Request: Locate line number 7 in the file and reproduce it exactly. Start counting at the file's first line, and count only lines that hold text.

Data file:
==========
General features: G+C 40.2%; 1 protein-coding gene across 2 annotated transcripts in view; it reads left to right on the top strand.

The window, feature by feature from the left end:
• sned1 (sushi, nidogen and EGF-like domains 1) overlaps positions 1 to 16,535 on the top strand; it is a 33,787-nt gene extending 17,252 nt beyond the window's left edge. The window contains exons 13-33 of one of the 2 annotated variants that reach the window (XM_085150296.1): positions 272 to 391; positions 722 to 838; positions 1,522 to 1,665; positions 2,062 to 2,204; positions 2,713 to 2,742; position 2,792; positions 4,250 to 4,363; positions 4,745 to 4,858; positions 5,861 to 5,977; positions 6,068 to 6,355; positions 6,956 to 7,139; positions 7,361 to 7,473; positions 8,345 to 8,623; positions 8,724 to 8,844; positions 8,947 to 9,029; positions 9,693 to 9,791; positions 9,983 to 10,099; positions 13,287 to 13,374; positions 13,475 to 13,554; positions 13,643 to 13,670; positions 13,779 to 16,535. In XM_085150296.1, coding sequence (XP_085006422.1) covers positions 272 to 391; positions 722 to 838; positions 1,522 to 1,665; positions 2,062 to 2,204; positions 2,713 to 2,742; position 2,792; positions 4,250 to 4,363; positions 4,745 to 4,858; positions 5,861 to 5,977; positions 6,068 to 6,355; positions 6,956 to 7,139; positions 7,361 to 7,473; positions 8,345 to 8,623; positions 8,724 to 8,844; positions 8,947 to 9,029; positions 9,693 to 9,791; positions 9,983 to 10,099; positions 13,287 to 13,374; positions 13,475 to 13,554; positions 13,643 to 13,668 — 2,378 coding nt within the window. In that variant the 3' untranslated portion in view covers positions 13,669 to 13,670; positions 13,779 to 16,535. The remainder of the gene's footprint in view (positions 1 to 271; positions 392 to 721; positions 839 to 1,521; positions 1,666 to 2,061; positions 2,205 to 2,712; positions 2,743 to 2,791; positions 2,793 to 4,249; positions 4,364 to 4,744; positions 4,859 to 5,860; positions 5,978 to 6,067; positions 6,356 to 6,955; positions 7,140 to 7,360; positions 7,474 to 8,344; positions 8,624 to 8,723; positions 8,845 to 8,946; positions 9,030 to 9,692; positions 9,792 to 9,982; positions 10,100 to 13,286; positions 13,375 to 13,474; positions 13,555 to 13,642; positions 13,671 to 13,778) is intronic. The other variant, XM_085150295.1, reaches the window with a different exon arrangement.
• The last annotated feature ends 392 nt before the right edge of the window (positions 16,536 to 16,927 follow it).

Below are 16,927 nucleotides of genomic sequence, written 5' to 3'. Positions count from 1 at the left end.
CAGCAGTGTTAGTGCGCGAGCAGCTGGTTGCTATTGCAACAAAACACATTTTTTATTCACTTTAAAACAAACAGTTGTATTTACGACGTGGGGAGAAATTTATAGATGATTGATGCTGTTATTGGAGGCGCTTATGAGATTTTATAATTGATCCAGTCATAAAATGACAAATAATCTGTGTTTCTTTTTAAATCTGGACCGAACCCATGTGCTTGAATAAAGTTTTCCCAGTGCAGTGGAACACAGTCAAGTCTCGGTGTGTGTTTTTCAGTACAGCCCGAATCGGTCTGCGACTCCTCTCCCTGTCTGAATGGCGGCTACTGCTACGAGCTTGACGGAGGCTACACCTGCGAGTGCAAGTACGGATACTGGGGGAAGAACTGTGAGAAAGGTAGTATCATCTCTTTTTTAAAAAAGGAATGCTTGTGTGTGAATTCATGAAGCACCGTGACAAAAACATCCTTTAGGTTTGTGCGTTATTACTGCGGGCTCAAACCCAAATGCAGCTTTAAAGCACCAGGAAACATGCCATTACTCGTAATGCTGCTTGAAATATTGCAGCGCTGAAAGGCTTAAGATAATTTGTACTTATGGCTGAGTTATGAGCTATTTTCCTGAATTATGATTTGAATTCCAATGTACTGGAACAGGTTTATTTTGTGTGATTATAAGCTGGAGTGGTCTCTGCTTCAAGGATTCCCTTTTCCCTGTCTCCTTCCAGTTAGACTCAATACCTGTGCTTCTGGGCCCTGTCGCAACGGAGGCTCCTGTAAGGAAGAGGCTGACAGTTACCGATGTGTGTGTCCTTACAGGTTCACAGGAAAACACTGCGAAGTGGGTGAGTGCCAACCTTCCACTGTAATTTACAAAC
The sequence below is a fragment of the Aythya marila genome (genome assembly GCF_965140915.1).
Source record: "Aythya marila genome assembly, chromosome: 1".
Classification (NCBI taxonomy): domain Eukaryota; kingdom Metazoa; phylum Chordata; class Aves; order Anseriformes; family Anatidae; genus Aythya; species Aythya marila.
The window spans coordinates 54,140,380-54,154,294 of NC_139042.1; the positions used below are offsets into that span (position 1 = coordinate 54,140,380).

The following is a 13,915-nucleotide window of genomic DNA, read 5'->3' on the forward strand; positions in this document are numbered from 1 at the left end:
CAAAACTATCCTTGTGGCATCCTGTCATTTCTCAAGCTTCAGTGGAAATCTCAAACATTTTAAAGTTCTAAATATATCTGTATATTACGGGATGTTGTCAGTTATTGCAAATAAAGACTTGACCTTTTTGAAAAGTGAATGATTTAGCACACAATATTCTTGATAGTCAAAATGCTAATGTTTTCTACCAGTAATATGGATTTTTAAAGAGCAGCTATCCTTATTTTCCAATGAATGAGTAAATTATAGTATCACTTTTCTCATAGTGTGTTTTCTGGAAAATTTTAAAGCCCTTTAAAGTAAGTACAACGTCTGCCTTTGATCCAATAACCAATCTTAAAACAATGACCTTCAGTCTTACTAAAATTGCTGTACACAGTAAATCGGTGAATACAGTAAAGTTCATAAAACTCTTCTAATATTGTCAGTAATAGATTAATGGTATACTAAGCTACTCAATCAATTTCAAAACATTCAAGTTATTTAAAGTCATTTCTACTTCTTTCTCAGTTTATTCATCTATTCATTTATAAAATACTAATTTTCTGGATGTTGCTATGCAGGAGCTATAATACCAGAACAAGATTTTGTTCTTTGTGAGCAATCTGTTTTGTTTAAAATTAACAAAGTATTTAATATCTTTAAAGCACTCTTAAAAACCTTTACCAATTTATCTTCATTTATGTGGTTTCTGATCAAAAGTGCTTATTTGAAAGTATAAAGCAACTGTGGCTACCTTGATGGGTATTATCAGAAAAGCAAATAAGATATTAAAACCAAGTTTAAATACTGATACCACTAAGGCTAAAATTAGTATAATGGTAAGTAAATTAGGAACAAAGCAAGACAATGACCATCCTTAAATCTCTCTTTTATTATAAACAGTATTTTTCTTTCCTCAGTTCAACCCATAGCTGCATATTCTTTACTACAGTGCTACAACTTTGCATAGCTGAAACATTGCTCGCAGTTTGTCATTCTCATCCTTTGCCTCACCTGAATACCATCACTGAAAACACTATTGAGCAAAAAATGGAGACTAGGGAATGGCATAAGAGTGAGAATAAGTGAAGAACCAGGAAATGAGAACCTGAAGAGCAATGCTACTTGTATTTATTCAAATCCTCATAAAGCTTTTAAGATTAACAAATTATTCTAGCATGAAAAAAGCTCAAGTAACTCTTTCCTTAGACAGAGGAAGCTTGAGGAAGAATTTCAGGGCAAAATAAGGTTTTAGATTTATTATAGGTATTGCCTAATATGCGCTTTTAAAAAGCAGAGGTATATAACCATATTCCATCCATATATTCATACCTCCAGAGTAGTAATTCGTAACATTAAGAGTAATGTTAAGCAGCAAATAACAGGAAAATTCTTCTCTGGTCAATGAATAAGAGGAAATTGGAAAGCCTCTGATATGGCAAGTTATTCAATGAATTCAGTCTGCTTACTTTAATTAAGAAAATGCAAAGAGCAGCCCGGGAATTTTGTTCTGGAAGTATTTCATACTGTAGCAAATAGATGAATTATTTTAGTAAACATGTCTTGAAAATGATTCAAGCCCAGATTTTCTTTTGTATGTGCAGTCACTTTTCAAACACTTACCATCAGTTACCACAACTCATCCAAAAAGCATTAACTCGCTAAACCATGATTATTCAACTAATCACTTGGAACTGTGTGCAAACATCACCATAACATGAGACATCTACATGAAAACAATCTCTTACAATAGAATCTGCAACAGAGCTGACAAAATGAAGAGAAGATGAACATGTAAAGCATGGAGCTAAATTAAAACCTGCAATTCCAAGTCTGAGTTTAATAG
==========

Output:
The sequence below is a fragment of the Aythya marila genome (genome assembly GCF_965140915.1).